The trial, which began November 30, was one of the biggest in years in Midland. Every day the courtroom was packed with visitors and supporters of both families, who heard how the killing had been set in motion by a mechanical error. The initial alarm turned out to have been a false one—an error response interpreted by the security monitoring company as a burglary in progress, which was then reported to the police. But the company failed to alert Wilson that the police were on their way. A minute and a half after police were dispatched, another test was run on the system, and this time there was no error notice. But no one contacted the police to let them know the security system was having issues and there might not in fact be a burglary in progress. (Both Heidelberg’s family and Wilson have sued the monitoring company and the firm that installed the security system.) 

On Tuesday, both Wilson and his wife took the stand. Amy said the door alarm tripped by Officer Allee awakened her and she alerted her husband. Then they ran to the bedroom closet, where they kept a Glock 19 on a high shelf, away from their children. Wilson had to lift Amy up to grab it. Both swore that they never heard Heidelberg announce himself (the closet was forty feet from the front door), but that they could see silhouettes through the door windows and hear muffled voices—Wilson even thought he heard one of them speaking Spanish. With pistol in hand, Wilson strode toward the front door and fired one shot at the flashlight held by the figure in the doorway. Then he slammed shut the door and Amy called 911.

On Wednesday, both sides made their closing arguments, and 25 of Heidelberg’s brethren, all in uniform, joined the SRO crowd. But it took the jury only ninety minutes to come to a decision: not guilty. When Wilson heard the verdict, he broke down in tears. “This was not a vote against law enforcement,” Brian Carney, one of Wilson’s lawyers,  told me, “this was not a disapproval of the police. It was an endorsement of what the law provides.” He went on to say, “Nobody won. Despite the fact Mr. Wilson was acquitted, he’ll be in a prison of his mind every day. Everywhere he goes, people will say, ‘That’s the guy that shot that cop.’” 

The next morning, callers lined up to take part in Anderson’s morning talk show on KWEL-AM. Most of them called the whole thing a tragedy and refused to point fingers. “There’s so much hurt on both sides,” said Anderson. He told one caller, talking about the heavy weight of responsibility that comes with keeping guns in your home, “You’ve got to be so doggone careful.” The caller agreed, saying, “If you see someone in your yard at 3 a.m. with a flashlight, don’t shoot. It could be a lady looking for her dog, or a boy looking for his football, or it could be a cop. But what in the devil do you do when it’s in the doorway? Holy smoke, what a horrible, horrible, horrible . . . it’s just horrible.”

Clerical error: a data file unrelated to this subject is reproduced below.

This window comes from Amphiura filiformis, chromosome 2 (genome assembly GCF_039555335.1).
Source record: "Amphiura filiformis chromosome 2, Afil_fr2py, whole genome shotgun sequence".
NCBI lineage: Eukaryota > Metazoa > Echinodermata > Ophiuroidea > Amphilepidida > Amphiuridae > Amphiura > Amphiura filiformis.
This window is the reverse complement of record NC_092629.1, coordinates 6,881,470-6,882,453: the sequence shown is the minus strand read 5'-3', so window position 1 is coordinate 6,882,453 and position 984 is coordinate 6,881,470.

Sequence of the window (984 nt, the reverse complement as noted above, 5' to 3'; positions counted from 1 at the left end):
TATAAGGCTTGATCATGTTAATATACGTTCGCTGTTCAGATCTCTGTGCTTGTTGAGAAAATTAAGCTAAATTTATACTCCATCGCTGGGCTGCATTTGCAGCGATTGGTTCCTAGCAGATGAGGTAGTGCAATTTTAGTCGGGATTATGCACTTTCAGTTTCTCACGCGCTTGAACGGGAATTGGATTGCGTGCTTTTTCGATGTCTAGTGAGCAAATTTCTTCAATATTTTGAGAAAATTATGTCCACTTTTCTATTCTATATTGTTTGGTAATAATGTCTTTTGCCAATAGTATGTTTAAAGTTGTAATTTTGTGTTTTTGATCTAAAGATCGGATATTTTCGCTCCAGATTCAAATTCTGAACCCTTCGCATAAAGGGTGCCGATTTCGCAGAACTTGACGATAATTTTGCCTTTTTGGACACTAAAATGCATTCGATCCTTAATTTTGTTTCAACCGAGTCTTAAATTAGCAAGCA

Anderson summed up the Midland state of mind. “Most people are of the opinion, what a terrible thing it was—a lot of suffering on both sides here. You’ve got to be cognizant of the law. A lot of people have guns in West Texas. It puts people in a quandary because people in West Texas certainly support law enforcement—big time. And in the same vein, we all believe in the Second Amendment to the Constitution. But of course, if you’re going to have guns, you had better know the law, you had better know what you can and can’t do, and you better know that weapon. There are so many things.”

While all the callers supported the basic right to be armed in your home, not everyone in Midland thinks it’s a good idea. One such person is Sara Spector, a longtime local defense attorney who also served as an assistant district attorney for seventeen years. “I’m very pro–law enforcement,” she told me, “but I’m against stand your ground and the castle doctrine. They can lead to the unnecessary deaths of police officers, the people who are protecting us. When police are called to people’s homes, it’s already a highly charged situation where people’s adrenaline is up and they’re not thinking straight, and no matter how well the police are trained, they know that any one of them could be shot, just like Hayden Heidelberg was, in a very tragic situation. And it will happen again, I promise you it will.”

Carney agrees that there’s a certain inevitability to this kind of tragedy in a community like Midland, where so many people have firearms. “If you walk into someone’s home uninvited at night in Texas,” he told me, “bad things happen.” That, of course, is just part of the way of life in many parts of the state. The real question, he said, is this: “If this had been anybody other than a cop, would we even be having this conversation?”